Down goes Pickles.
Baseball Prospectus has posted its latest Triple Play on the Royals, musing about the futures of Tony Pena and Allard Baird (haven't I read some brilliant guy writing about this very subject lately?) and the trade value of Mike Sweeney.
A few days ago, I posted a quasi-hysterical rant about Allard Baird's inability to acquire productive free agents. I've taken zee liberty of doing some research into this matter. I haven't included every acquisition, and there's no question that AB has scored a few coups (Paul Byrd, Raul Ibanez, Darrell May and Brian Anderson before they signed their 2 year contracts). But overall, I think the numbers support my contention and are quite striking:
|Player||VORP Year1||VORP Year2||Change|
My fatalism, as usual, is misplaced - mostly.
Well, it looks like the Ol' Ball Club is on its way to a mini-sweep at the hands of the Twins. I was pretty impressed with the way the Royals hung in there yesterday, and Mike Sweeney's shot against Johan will be one of the few highlights of this dreadful season. Yet again, of course, the Royals hurt themselves late in the game with unforced errors - Field's wild pitch, McEwing's non-error error, etc., allowing the Twins to escape with a 5-4 victory. Kevin has a more comprehensive wrap from the Royal perspective, while AG sees things behind enemy lines.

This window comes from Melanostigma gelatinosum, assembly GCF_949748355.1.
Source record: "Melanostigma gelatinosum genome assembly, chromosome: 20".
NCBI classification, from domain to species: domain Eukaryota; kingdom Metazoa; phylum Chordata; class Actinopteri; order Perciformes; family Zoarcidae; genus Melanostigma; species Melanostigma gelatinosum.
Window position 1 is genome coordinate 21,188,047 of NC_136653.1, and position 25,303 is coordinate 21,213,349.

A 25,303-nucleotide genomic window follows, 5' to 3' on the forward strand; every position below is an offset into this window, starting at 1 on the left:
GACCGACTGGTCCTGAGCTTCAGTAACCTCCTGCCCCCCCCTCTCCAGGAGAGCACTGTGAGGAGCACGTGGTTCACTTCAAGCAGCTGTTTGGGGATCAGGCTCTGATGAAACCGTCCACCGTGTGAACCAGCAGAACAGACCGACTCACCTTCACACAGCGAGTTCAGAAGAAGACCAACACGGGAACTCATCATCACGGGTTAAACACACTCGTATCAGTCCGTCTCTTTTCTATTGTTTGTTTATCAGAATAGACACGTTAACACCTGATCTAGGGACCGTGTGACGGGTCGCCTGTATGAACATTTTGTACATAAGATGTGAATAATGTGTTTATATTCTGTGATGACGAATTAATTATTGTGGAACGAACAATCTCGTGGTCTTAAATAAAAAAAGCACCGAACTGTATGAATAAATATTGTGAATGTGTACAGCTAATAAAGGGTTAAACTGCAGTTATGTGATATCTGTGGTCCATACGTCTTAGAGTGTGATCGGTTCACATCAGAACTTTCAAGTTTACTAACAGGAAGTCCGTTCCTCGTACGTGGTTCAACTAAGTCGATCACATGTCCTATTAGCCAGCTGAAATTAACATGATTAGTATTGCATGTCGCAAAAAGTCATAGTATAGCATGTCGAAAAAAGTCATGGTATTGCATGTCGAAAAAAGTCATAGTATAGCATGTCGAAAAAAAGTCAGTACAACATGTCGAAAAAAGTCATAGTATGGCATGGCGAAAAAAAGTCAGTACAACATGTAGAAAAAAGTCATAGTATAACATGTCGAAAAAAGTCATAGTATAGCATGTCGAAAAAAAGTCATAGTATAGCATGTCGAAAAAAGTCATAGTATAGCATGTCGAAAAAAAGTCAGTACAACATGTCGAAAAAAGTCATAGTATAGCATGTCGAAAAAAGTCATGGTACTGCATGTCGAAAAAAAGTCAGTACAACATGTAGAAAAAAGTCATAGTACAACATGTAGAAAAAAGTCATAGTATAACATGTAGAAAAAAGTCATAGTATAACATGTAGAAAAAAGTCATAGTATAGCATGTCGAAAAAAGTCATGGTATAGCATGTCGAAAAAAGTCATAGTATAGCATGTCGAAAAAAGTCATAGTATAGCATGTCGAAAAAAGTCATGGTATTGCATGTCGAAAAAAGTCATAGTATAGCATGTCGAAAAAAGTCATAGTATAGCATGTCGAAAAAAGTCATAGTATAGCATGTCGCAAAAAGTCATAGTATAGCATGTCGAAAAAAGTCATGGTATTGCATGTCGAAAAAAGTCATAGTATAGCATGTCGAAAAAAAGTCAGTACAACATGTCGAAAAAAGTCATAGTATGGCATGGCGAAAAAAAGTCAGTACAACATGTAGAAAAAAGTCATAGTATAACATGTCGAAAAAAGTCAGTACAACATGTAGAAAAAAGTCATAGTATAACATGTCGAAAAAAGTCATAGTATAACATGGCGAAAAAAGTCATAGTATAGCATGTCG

I've put the Royals philanthropic mission question to the Sports Economist, and hopefully he'll give us some insight. Initial reaction - "That is bizarre!"
So over on my preferred Royal discussion board, we're debating the prospects of the latest "youth movement" to hit Kansas City (and "youth movement" is a misnomer, in my opinion, because it gives the impression that Royals are able to make a conscious choice between going young and building a team through free agency. They can't build a team through free agency). And someone points out that he heard somewhere that David Glass cannot profit from the sale of the Royals - that is, if he sells the team, any money earned over and above his original purchase price will be donated to charity.